So here we are, a week and one day late when it comes to timeliness, with a look at that venerable horror movie franchise Friday the 13th. And what better way to observe their impact on our local community, or at least me, than with, not one, but four times they played our local theaters. This is why I bring to you, from 1980, 1984, 1986, and 1993 Journal Gazettes, movie promos from the original Friday the 13th, as well as Part 4 (otherwise known as “The Final Chapter”), Part 6 (“Jason Lives”), and then finally Part 9, otherwise known as (ahem) “Jason Goes to Hell”.
Would it surprise you to know that not one of the Friday the 13th movies could be called a “classic” by any use of that definition? Despite their ubiquity every year for most of the ‘80s, these movies have always been copies of copies.
I’m no film scholar, but most of the movies that comprised the “slasher” movement of the 1980s were all watered-down versions of films known in Italy as “giallo” (Italian for “yellow”) which were themselves overly stylized murder mysteries, usually set in an urban environment or at the very least a mansion, where a killer (often masked) worked their way through a large cast of victims making creative use of whatever sharp implement that was laying around. By the time Friday the 13th was released in 1980, greedy movie producers in the States (and oddly enough, many in Canada) were churning out their own cheap versions of such a thing, although changing the settings to places where teens congregate, usually schools, and then using a holiday as a movie title. Seriously, just name a holiday. Other than “Arbor Day,” they used them all.
While no masterpieces, the first two “Friday” movies were perfectly acceptable three-star-level horror experiences. Surely by now you all know the killer in the first “Friday the 13th” wasn’t Jason Voorhees but his mother, right? Jason didn’t show up (other than a pretty good shock ending at the end of the first film) as the killer (with a bag over his head) until the second one, which may actually be better than the first thanks to a female lead character who actually uses her smarts to fight back. Part Three brought 3-D into the mix, the infamous hockey mask, and little else. The “Final Chapter” was actually intended to be the last, if only, and featured an almost impossible to fathom number of characters and included a final “death” for Jason that’s one of the more genuinely grisly things this franchise has ever cooked up. Part Five, dubbed “A New Beginning”, tried to re-start the franchise by throwing in a lot of “Hee Haw” rural humor and creating a new Crystal Lake Killer “pretending” to be Jason (spoiler alert…it was the creepy paramedic). So misguided was this attempt that Paramount Pictures “resurrected” Jason via a lightning bolt to his grave for the pleasant “Jason Lives!” which actually tempered the violence with enough humor to make it tolerable (he goes up against some paint-ballers). Part Seven (“The New Blood”) wasn’t anything “new” at all, although it gave Jason an actual adversary, a young girl with telekinetic powers. “Jason Takes Manhattan” gave Jason a ride on a cruise ship (named “The Lazarus”) to New York City, which was a much-needed attempt to get him away from barns and outhouses. It was the ‘90s by this point, and slasher horror was passé, but “Jason Goes to Hell” finally gave the American public what it’s always hoped for: a fully armed SWAT team blowing Jason up before the opening credits. Too bad his evil essence spent the movie hopping from body to body via his evil, rotted heart. It also features a bounty hunter named “Creighton Duke”.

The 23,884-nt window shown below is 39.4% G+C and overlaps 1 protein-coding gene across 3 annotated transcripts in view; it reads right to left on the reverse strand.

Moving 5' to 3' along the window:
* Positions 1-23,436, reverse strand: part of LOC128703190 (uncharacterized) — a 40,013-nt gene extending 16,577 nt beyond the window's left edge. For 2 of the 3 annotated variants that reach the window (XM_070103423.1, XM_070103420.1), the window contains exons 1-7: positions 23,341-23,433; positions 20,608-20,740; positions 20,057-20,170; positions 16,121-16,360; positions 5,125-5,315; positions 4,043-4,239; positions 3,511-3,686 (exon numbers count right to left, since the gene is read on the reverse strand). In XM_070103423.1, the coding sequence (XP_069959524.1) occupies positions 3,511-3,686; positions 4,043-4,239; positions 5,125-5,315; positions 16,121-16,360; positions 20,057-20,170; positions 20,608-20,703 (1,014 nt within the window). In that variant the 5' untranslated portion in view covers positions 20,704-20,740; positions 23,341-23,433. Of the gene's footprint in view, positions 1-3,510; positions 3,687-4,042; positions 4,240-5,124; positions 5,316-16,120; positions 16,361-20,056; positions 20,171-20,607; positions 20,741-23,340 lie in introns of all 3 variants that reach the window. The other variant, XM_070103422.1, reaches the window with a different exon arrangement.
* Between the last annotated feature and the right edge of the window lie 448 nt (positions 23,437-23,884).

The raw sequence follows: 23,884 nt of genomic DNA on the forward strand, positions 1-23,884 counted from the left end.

And that was that for the “classic” run. Years later “Jason X” moved the action to outer space. If you think that’s a stupid idea, it is, although by that point “Critters”, “Leprechaun,” and “Hellraiser” all had done the same thing. The long-promised ‘80s horror crossover “Jason vs. Freddy”, which I saw at a half-empty theater in Port Angeles, Washington, postulated that the worst fate for any mythical monster is to be forgotten. And the simply titled “Friday the 13th” remake from 2009 was less a remake than it was just another plain-old Friday the 13th movie, served up with no irony, and was all the more charming because of it.
I can’t help but think there are some of you (rightfully) thinking to yourself “there have to be better ways to spend your time.” You’ve got a point, what with all the real violence in this world, although keep in mind all these movies were essentially just slightly more grown up versions of Road Runner cartoons. And for what it’s worth, after that gloriously perfect summer of 1997 where I rented every single one of these movies from various video stores in the area, there isn’t a one of these blasted films I’ve taken the trouble to sit through twice. They existed, the completest in me saw them all, and I’ve retained the knowledge just for situations like this one right now.
Horror movies are still big business, and always will be. They’re cheap to make, star no one, are directed by nobodies, and young kids and the young at heart will constantly ensure they make their money back. And sure enough, last Friday the Showplace 12 was the place to go to see “Happy Death Day,” which isn’t a good a title as “Bloody New Year” but probably a little better than 1981’s “Happy Birthday To Me”, a title that doesn’t tell you anything about how much blood or death you might be encountering on your special day.
I don’t know if there’ll be 12 “Happy Death Day” movies for someone to look for in our archives someday, but considering it’s made roughly 40 million dollars as of this writing, it’s possible. And if someone does and they scroll back far enough, I’m sure they’ll also have some real questions to ask, as I do, about why there were so many “Police Academy” movies. That I don’t have an answer for.